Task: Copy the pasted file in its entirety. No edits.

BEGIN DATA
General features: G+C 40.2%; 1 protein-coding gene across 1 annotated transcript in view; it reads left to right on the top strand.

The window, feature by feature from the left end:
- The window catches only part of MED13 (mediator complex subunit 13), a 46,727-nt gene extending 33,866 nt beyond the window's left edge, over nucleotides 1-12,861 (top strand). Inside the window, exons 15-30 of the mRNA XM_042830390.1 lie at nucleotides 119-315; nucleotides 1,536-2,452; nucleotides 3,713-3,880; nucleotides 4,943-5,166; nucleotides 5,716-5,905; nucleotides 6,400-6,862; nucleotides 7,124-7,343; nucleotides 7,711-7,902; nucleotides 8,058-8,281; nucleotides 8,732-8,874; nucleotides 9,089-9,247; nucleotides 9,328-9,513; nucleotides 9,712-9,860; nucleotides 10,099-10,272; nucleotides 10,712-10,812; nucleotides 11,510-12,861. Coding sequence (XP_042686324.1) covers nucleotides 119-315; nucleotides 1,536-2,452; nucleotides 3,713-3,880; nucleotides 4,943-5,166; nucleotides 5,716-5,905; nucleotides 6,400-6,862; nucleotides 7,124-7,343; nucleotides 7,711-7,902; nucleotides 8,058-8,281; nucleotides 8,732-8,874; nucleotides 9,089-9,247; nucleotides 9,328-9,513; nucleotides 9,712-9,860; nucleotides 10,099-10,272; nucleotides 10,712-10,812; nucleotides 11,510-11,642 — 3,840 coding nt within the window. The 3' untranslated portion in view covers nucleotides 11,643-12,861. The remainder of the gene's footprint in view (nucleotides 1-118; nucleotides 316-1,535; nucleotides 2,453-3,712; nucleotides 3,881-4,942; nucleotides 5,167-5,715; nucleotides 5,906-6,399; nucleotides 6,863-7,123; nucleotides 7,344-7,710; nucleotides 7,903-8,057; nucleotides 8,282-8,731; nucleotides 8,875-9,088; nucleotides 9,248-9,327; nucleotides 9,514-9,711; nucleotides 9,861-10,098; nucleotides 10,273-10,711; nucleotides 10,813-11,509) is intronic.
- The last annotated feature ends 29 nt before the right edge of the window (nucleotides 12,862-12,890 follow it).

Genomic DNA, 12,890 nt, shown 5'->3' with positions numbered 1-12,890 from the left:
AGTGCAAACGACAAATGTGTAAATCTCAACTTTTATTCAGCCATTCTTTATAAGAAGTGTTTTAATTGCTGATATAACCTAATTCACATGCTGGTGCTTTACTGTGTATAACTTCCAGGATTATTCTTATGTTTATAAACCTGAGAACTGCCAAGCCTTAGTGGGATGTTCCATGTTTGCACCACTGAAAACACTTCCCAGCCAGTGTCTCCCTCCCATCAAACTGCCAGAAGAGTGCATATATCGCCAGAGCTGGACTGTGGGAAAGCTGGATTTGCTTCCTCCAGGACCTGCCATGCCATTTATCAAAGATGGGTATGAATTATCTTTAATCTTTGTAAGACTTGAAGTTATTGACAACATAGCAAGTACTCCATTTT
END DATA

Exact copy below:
General features: G+C 40.2%; 1 protein-coding gene across 1 annotated transcript in view; it reads left to right on the top strand.

The window, feature by feature from the left end:
- The window catches only part of MED13 (mediator complex subunit 13), a 46,727-nt gene extending 33,866 nt beyond the window's left edge, over nucleotides 1-12,861 (top strand). Inside the window, exons 15-30 of the mRNA XM_042830390.1 lie at nucleotides 119-315; nucleotides 1,536-2,452; nucleotides 3,713-3,880; nucleotides 4,943-5,166; nucleotides 5,716-5,905; nucleotides 6,400-6,862; nucleotides 7,124-7,343; nucleotides 7,711-7,902; nucleotides 8,058-8,281; nucleotides 8,732-8,874; nucleotides 9,089-9,247; nucleotides 9,328-9,513; nucleotides 9,712-9,860; nucleotides 10,099-10,272; nucleotides 10,712-10,812; nucleotides 11,510-12,861. Coding sequence (XP_042686324.1) covers nucleotides 119-315; nucleotides 1,536-2,452; nucleotides 3,713-3,880; nucleotides 4,943-5,166; nucleotides 5,716-5,905; nucleotides 6,400-6,862; nucleotides 7,124-7,343; nucleotides 7,711-7,902; nucleotides 8,058-8,281; nucleotides 8,732-8,874; nucleotides 9,089-9,247; nucleotides 9,328-9,513; nucleotides 9,712-9,860; nucleotides 10,099-10,272; nucleotides 10,712-10,812; nucleotides 11,510-11,642 — 3,840 coding nt within the window. The 3' untranslated portion in view covers nucleotides 11,643-12,861. The remainder of the gene's footprint in view (nucleotides 1-118; nucleotides 316-1,535; nucleotides 2,453-3,712; nucleotides 3,881-4,942; nucleotides 5,167-5,715; nucleotides 5,906-6,399; nucleotides 6,863-7,123; nucleotides 7,344-7,710; nucleotides 7,903-8,057; nucleotides 8,282-8,731; nucleotides 8,875-9,088; nucleotides 9,248-9,327; nucleotides 9,514-9,711; nucleotides 9,861-10,098; nucleotides 10,273-10,711; nucleotides 10,813-11,509) is intronic.
- The last annotated feature ends 29 nt before the right edge of the window (nucleotides 12,862-12,890 follow it).

Genomic DNA, 12,890 nt, shown 5'->3' with positions numbered 1-12,890 from the left:
AGTGCAAACGACAAATGTGTAAATCTCAACTTTTATTCAGCCATTCTTTATAAGAAGTGTTTTAATTGCTGATATAACCTAATTCACATGCTGGTGCTTTACTGTGTATAACTTCCAGGATTATTCTTATGTTTATAAACCTGAGAACTGCCAAGCCTTAGTGGGATGTTCCATGTTTGCACCACTGAAAACACTTCCCAGCCAGTGTCTCCCTCCCATCAAACTGCCAGAAGAGTGCATATATCGCCAGAGCTGGACTGTGGGAAAGCTGGATTTGCTTCCTCCAGGACCTGCCATGCCATTTATCAAAGATGGGTATGAATTATCTTTAATCTTTGTAAGACTTGAAGTTATTGACAACATAGCAAGTACTCCATTTT